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// Copyright 2014 The Rust Project Developers. See the COPYRIGHT
// file at the top-level directory of this distribution and at
// http://rust-lang.org/COPYRIGHT.
//
// Licensed under the Apache License, Version 2.0 <LICENSE-APACHE or
// http://www.apache.org/licenses/LICENSE-2.0> or the MIT license
// <LICENSE-MIT or http://opensource.org/licenses/MIT>, at your
// option. This file may not be copied, modified, or distributed
// except according to those terms.

//! A module for working with borrowed data.

#![stable(feature = "rust1", since = "1.0.0")]

/// A trait for borrowing data.
///
/// In Rust, it is common to provide different representations of a type for
/// different use cases. For instance, storage location and management for a
/// value can be specifically chosen as appropriate for a particular use via
/// pointer types such as [`Box<T>`] or [`Rc<T>`]. Beyond these generic
/// wrappers that can be used with any type, some types provide optional
/// facets providing potentially costly functionality. An example for such a
/// type is [`String`] which adds the ability to extend a string to the basic
/// [`str`]. This requires keeping additional information unnecessary for a
/// simple, immutable string.
///
/// These types provide access to the underlying data through references
/// to the type of that data. They are said to be ‘borrowed as’ that type.
/// For instance, a [`Box<T>`] can be borrowed as `T` while a [`String`]
/// can be borrowed as `str`.
///
/// Types express that they can be borrowed as some type `T` by implementing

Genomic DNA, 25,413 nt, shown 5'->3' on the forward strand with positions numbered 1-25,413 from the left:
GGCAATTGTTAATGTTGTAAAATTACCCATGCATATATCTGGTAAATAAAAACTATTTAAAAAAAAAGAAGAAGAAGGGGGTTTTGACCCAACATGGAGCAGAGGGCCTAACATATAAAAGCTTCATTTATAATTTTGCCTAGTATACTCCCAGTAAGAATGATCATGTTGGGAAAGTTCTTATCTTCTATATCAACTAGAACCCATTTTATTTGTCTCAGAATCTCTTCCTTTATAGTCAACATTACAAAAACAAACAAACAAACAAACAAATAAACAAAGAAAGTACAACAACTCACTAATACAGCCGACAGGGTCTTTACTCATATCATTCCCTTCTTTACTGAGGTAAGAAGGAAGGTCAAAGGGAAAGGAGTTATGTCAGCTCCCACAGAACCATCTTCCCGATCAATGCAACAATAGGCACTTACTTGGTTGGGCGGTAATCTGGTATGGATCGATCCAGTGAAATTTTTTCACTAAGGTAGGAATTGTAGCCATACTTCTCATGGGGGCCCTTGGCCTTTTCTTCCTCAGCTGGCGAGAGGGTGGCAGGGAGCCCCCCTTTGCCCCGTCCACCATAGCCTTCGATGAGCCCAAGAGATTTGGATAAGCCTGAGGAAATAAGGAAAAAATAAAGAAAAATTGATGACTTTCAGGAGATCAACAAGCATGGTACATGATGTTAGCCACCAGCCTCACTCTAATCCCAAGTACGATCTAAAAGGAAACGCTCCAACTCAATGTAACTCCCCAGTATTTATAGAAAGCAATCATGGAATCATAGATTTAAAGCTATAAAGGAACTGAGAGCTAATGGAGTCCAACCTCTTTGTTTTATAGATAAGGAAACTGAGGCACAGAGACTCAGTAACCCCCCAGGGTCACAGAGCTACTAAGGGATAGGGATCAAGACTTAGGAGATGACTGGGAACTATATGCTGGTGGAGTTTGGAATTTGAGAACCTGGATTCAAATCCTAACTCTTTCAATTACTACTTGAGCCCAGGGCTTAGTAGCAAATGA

/// `Borrow<T>`, providing a reference to a `T` in the trait’s
/// [`borrow`] method. A type is free to borrow as several different types.
/// If it wishes to mutably borrow as the type – allowing the underlying data
/// to be modified, it can additionally implement [`BorrowMut<T>`].
///
/// Further, when providing implementations for additional traits, it needs
/// to be considered whether they should behave identical to those of the
/// underlying type as a consequence of acting as a representation of that
/// underlying type. Generic code typically uses `Borrow<T>` when it relies
/// on the identical behavior of these additional trait implementations.
/// These traits will likely appear as additional trait bounds.
///
/// If generic code merely needs to work for all types that can
/// provide a reference to related type `T`, it is often better to use
/// [`AsRef<T>`] as more types can safely implement it.
///
/// [`AsRef<T>`]: ../../std/convert/trait.AsRef.html
/// [`BorrowMut<T>`]: trait.BorrowMut.html
/// [`Box<T>`]: ../../std/boxed/struct.Box.html
/// [`Mutex<T>`]: ../../std/sync/struct.Mutex.html
/// [`Rc<T>`]: ../../std/rc/struct.Rc.html
/// [`str`]: ../../std/primitive.str.html
/// [`String`]: ../../std/string/struct.String.html
/// [`borrow`]: #tymethod.borrow
///
/// # Examples
///
/// As a data collection, [`HashMap<K, V>`] owns both keys and values. If
/// the key’s actual data is wrapped in a managing type of some kind, it
/// should, however, still be possible to search for a value using a
/// reference to the key’s data. For instance, if the key is a string, then
/// it is likely stored with the hash map as a [`String`], while it should
/// be possible to search using a [`&str`][`str`]. Thus, `insert` needs to
/// operate on a `String` while `get` needs to be able to use a `&str`.
///
/// Slightly simplified, the relevant parts of `HashMap<K, V>` look like
/// this:
///
/// ```
/// use std::borrow::Borrow;
/// use std::hash::Hash;
///
/// pub struct HashMap<K, V> {
///     # marker: ::std::marker::PhantomData<(K, V)>,
///     // fields omitted
/// }
///
/// impl<K, V> HashMap<K, V> {
///     pub fn insert(&self, key: K, value: V) -> Option<V>
///     where K: Hash + Eq
///     {
///         # unimplemented!()
///         // ...
///     }
///
///     pub fn get<Q>(&self, k: &Q) -> Option<&V>
///     where
///         K: Borrow<Q>,
///         Q: Hash + Eq + ?Sized
///     {
///         # unimplemented!()
///         // ...
///     }
/// }
/// ```
///
/// The entire hash map is generic over a key type `K`. Because these keys
/// are stored with the hash map, this type has to own the key’s data.
/// When inserting a key-value pair, the map is given such a `K` and needs
/// to find the correct hash bucket and check if the key is already present
/// based on that `K`. It therefore requires `K: Hash + Eq`.
///
/// When searching for a value in the map, however, having to provide a